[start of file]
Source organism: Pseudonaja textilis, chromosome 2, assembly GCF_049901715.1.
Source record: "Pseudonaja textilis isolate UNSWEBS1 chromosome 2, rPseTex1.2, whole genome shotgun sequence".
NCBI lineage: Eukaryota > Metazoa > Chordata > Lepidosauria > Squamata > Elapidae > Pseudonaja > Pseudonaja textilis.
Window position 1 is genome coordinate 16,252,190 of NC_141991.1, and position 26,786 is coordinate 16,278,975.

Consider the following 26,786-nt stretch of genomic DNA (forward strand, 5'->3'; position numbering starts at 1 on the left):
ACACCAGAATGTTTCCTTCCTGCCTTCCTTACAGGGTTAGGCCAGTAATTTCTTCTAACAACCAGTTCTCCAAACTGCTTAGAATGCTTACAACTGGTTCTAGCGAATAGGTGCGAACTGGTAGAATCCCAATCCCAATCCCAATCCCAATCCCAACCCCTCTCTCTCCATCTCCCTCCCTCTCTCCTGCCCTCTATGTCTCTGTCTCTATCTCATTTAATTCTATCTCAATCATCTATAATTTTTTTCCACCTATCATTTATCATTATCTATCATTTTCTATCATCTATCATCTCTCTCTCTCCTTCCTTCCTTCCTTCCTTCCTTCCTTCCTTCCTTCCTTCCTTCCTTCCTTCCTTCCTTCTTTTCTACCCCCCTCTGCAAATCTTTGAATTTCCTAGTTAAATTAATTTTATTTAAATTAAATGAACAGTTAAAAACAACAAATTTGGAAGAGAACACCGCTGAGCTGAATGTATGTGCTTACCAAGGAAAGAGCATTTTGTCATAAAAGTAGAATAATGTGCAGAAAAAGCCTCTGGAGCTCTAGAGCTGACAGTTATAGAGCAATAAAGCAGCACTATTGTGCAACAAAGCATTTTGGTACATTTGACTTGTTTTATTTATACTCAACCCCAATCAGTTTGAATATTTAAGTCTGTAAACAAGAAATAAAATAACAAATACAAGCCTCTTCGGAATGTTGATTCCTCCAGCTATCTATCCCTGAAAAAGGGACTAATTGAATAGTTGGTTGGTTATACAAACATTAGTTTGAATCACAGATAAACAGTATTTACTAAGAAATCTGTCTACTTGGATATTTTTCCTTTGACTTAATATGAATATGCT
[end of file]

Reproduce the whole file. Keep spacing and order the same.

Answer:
Source organism: Pseudonaja textilis, chromosome 2, assembly GCF_049901715.1.
Source record: "Pseudonaja textilis isolate UNSWEBS1 chromosome 2, rPseTex1.2, whole genome shotgun sequence".
NCBI lineage: Eukaryota > Metazoa > Chordata > Lepidosauria > Squamata > Elapidae > Pseudonaja > Pseudonaja textilis.
Window position 1 is genome coordinate 16,252,190 of NC_141991.1, and position 26,786 is coordinate 16,278,975.

Consider the following 26,786-nt stretch of genomic DNA (forward strand, 5'->3'; position numbering starts at 1 on the left):
ACACCAGAATGTTTCCTTCCTGCCTTCCTTACAGGGTTAGGCCAGTAATTTCTTCTAACAACCAGTTCTCCAAACTGCTTAGAATGCTTACAACTGGTTCTAGCGAATAGGTGCGAACTGGTAGAATCCCAATCCCAATCCCAATCCCAATCCCAACCCCTCTCTCTCCATCTCCCTCCCTCTCTCCTGCCCTCTATGTCTCTGTCTCTATCTCATTTAATTCTATCTCAATCATCTATAATTTTTTTCCACCTATCATTTATCATTATCTATCATTTTCTATCATCTATCATCTCTCTCTCTCCTTCCTTCCTTCCTTCCTTCCTTCCTTCCTTCCTTCCTTCCTTCCTTCCTTCCTTCCTTCTTTTCTACCCCCCTCTGCAAATCTTTGAATTTCCTAGTTAAATTAATTTTATTTAAATTAAATGAACAGTTAAAAACAACAAATTTGGAAGAGAACACCGCTGAGCTGAATGTATGTGCTTACCAAGGAAAGAGCATTTTGTCATAAAAGTAGAATAATGTGCAGAAAAAGCCTCTGGAGCTCTAGAGCTGACAGTTATAGAGCAATAAAGCAGCACTATTGTGCAACAAAGCATTTTGGTACATTTGACTTGTTTTATTTATACTCAACCCCAATCAGTTTGAATATTTAAGTCTGTAAACAAGAAATAAAATAACAAATACAAGCCTCTTCGGAATGTTGATTCCTCCAGCTATCTATCCCTGAAAAAGGGACTAATTGAATAGTTGGTTGGTTATACAAACATTAGTTTGAATCACAGATAAACAGTATTTACTAAGAAATCTGTCTACTTGGATATTTTTCCTTTGACTTAATATGAATATGCT